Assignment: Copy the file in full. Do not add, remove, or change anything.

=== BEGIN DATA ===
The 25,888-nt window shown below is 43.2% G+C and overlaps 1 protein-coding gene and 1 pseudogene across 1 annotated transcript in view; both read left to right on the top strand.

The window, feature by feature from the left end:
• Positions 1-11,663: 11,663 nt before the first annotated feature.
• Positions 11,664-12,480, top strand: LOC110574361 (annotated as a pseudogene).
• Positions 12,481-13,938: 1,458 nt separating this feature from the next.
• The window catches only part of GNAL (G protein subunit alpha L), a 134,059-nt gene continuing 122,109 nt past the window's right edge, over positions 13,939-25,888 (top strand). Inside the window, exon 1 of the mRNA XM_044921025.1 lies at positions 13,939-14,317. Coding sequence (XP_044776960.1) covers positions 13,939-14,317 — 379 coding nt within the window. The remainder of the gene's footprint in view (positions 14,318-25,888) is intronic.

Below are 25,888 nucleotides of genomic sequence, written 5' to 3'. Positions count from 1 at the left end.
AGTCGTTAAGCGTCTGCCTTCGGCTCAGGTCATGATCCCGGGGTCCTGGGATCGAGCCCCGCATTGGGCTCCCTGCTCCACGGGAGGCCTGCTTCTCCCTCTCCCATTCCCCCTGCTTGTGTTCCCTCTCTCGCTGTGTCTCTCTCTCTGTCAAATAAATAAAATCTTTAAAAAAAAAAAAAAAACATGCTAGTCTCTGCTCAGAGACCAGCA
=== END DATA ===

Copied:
The 25,888-nt window shown below is 43.2% G+C and overlaps 1 protein-coding gene and 1 pseudogene across 1 annotated transcript in view; both read left to right on the top strand.

The window, feature by feature from the left end:
• Positions 1-11,663: 11,663 nt before the first annotated feature.
• Positions 11,664-12,480, top strand: LOC110574361 (annotated as a pseudogene).
• Positions 12,481-13,938: 1,458 nt separating this feature from the next.
• The window catches only part of GNAL (G protein subunit alpha L), a 134,059-nt gene continuing 122,109 nt past the window's right edge, over positions 13,939-25,888 (top strand). Inside the window, exon 1 of the mRNA XM_044921025.1 lies at positions 13,939-14,317. Coding sequence (XP_044776960.1) covers positions 13,939-14,317 — 379 coding nt within the window. The remainder of the gene's footprint in view (positions 14,318-25,888) is intronic.

Below are 25,888 nucleotides of genomic sequence, written 5' to 3'. Positions count from 1 at the left end.
AGTCGTTAAGCGTCTGCCTTCGGCTCAGGTCATGATCCCGGGGTCCTGGGATCGAGCCCCGCATTGGGCTCCCTGCTCCACGGGAGGCCTGCTTCTCCCTCTCCCATTCCCCCTGCTTGTGTTCCCTCTCTCGCTGTGTCTCTCTCTCTGTCAAATAAATAAAATCTTTAAAAAAAAAAAAAAAACATGCTAGTCTCTGCTCAGAGACCAGCA